Pioneer has used a GPS system to map all of its fields — a field may be a 10-foot plot — and the coordinates are entered into the computer when a crop is planted. An Integrated Pest Management (IPM) inspection schedule is created  to scout for pests, based on the type of plant that is being grown.

Upon going to the field to scout, the IPM assistants use I-phones or I-pads to enter data about what insects they've seen into a computer program that helps them decide what to do about the pests, and when. If there's a large population of beneficial insects, and a low threat of damage, they'll let the beneficial insects take care of the pests.

“Spraying is the last option,” Joao said. “We can also do manual removal, or eliminate [infested] plants. It depends on the pest, the size of the plant and the likelihood of damage.”

IPM managers also consult three weather stations to gather data on wind, rain and other environmental conditions that could affect their treatment decisions.

Once they decide to spray, they create a computerized work order with documentables for the Hawaii Department of Agriculture, including the type of pest, the product they'll be using, the type of sprayer and nozzle that will apply the product, the percentage of water in the mix and the environmental factors.
I watched as Joao tried to combine various chemicals, or exceed the application amount allowed on the label. Whenever he went outside the allowable parameters for using the product, the computer would reject the work order. And without a work order, no pesticides can be checked out of the storage shed.
In short, it would be nearly impossible for Pioneer to be experimenting with pesticide combinations, as GMO opponents claim, or exceeding the authorized application amount.

All the work orders are kept in an off-site data base, so Pioneer couldn't alter its records or fabricate new ones to cover up misuse. The whole intent of the software package is to prevent human error and protect people – especially field workers.

Pioneer staff said their water sprayer, which operates almost all day, has been misperceived as a sprayer. And though opponents claim the companies spray three times a day, what they either don't know or say is that the fields tend to be very small, and each in a different location.

Work orders may be created to treat just 10 or 50 plants, with as little as 5 or 7 milliliters of pesticide applied. The software was actually customized so Pioneer could chart these tiny applications. Typically, only very small quantities of restricted use pesticides are applied, Joao said. With organic pesticides, more product is used at a higher frequency.

The software also determines how much time must elapse before workers can re-inter the field, and that information is posted. Though people claim that pesticides are getting worse, they're actually getting less toxic, Joao said. They're breaking down faster, which means a shorter re-entry time, and they're more specifically targeted to pests.

Joao and the other Pioneer applicators bristled at the notion that they are dousing fields with no regard for safety. They face personal liability if they misuse pesticides, and they take their work seriously.

“Commercial applications like this are highly regulated,” Joao said, “but homeowners have no restrictions or oversight on their use of pesticides.”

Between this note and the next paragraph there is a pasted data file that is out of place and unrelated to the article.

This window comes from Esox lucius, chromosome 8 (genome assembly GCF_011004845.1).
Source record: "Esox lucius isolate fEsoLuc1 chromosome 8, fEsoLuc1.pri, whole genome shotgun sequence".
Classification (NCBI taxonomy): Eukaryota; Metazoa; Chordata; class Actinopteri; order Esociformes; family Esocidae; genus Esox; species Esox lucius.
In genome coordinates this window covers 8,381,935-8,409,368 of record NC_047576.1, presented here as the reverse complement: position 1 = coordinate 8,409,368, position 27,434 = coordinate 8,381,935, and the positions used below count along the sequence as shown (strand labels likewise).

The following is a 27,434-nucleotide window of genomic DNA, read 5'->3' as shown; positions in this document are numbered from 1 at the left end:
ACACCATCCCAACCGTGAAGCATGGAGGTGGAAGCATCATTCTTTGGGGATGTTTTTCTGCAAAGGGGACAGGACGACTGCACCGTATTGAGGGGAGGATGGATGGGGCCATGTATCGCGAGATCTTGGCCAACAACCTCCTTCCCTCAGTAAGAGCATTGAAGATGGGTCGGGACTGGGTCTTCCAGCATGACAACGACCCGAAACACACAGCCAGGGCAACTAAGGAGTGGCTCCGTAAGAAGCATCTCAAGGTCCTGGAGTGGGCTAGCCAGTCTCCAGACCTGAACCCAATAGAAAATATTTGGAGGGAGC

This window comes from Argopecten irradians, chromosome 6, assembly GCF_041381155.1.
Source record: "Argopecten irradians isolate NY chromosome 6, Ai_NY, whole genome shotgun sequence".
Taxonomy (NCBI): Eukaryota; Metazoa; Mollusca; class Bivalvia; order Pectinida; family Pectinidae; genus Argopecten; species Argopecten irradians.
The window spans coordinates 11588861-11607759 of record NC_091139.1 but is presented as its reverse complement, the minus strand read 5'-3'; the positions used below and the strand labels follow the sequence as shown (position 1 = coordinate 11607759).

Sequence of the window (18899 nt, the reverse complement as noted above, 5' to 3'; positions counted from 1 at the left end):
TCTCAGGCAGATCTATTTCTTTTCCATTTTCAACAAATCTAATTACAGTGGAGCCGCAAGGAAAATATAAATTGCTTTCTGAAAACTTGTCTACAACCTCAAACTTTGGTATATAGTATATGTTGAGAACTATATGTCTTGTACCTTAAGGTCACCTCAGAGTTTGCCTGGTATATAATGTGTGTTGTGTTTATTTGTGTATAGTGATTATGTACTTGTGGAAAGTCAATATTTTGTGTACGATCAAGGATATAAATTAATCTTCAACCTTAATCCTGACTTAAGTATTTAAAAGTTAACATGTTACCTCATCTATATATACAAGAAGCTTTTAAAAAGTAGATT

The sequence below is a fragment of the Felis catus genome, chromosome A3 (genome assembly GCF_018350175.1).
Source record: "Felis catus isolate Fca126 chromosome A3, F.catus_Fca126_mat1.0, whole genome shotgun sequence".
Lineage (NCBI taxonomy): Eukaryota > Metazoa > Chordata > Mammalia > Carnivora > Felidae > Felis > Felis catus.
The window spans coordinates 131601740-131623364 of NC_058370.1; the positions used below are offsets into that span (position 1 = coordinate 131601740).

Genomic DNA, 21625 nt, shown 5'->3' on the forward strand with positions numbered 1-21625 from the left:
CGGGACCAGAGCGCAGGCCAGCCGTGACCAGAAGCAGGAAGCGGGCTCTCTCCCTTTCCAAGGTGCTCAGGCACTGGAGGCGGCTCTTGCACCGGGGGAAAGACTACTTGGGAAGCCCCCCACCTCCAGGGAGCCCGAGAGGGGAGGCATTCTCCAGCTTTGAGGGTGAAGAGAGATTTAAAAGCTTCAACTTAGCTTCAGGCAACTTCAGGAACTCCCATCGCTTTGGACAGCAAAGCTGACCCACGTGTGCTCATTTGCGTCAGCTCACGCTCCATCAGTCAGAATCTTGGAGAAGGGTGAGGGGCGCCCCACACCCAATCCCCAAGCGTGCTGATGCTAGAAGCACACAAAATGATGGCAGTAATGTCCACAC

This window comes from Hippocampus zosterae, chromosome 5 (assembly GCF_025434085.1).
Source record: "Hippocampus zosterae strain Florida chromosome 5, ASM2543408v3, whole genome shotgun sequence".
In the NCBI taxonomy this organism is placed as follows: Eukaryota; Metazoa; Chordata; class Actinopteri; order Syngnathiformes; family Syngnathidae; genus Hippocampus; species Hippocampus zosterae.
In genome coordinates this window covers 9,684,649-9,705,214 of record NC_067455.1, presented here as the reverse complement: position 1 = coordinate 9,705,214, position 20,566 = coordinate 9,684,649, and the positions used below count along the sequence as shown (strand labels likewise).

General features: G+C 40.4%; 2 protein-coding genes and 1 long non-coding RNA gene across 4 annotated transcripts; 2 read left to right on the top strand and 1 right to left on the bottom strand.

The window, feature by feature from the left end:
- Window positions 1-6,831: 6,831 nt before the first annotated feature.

Monday, September 21, 2015

Musings: Dead in the Water

As some folks continue to speculate on possible health risks associated with local ag pesticides, virtually nothing is said about documented public health problems in the Islands, including leptospirosis.

This bacterial disease, transmitted via the urine and feces of rats, wild pigs, goats and other mammals, is present in fresh water throughout the Islands, as well as taro loi. A new study, published in the journal PLOS Neglected Tropical Diseases, found the disease affects as many as 1 million people globally, killing nearly 60,000.

And that data is based only on the most severe cases, which account for less than a fifth of all infections, study authors say. Lepto data is sparse overall, with many cases unconfirmed.

I've often wondered how many kayakers and hikers return home feeling lousy due to lepto exposure in waterfalls and streams, where they're often taken on guided tours.

Meanwhile, as environmental activists embrace tourism over agriculture in Hawaii, and treat research like a dirty word, developing island nations are being warned away from tourism and into research. As SciDev.Net reports:

A study released in advance of the UN summit on the Sustainable Development Goals (SDGs) this month argues that far too many small island developing states are focusing their economies on areas that will prove unprofitable in the long term, as the industry is prone to natural disasters and changes in trends. Its author, Carlisle Richardson, an economics affairs officer at the UN, says tourism is a volatile sector that does not generate enough income to ensure economic prosperity.

[M]ore home-grown research and technological innovation can give poorer island nations a competitive advantage while also preparing them for challenges brought about by things such as climate change, demographic change and industrialisation.

In Hawaii, where there's no real heavy industry, efforts to conduct agriculture on a viable scale, using modern technology, are invariably denounced as “industrial.” Locally, we've seen that term used to disparage the proposed dairy at Mahauelepu. Though opponents have played upon the fear of odor and water pollution, there's another reason for their rejection: wresting water away from ag.

The petition that Friends of Mahauelepu (FOM) and Sierra Club — Surfrider claims it had no part, despite assertions by FOM and The Garden Island to the contrary — presented to Gov. Ige last week states unequivocally, and before the EIS is even pau:

HDF [Hawaii Dairy Farms] must not be permitted to operate a dairy at Maha’ulepu.”

It also includes this revealing tidbit: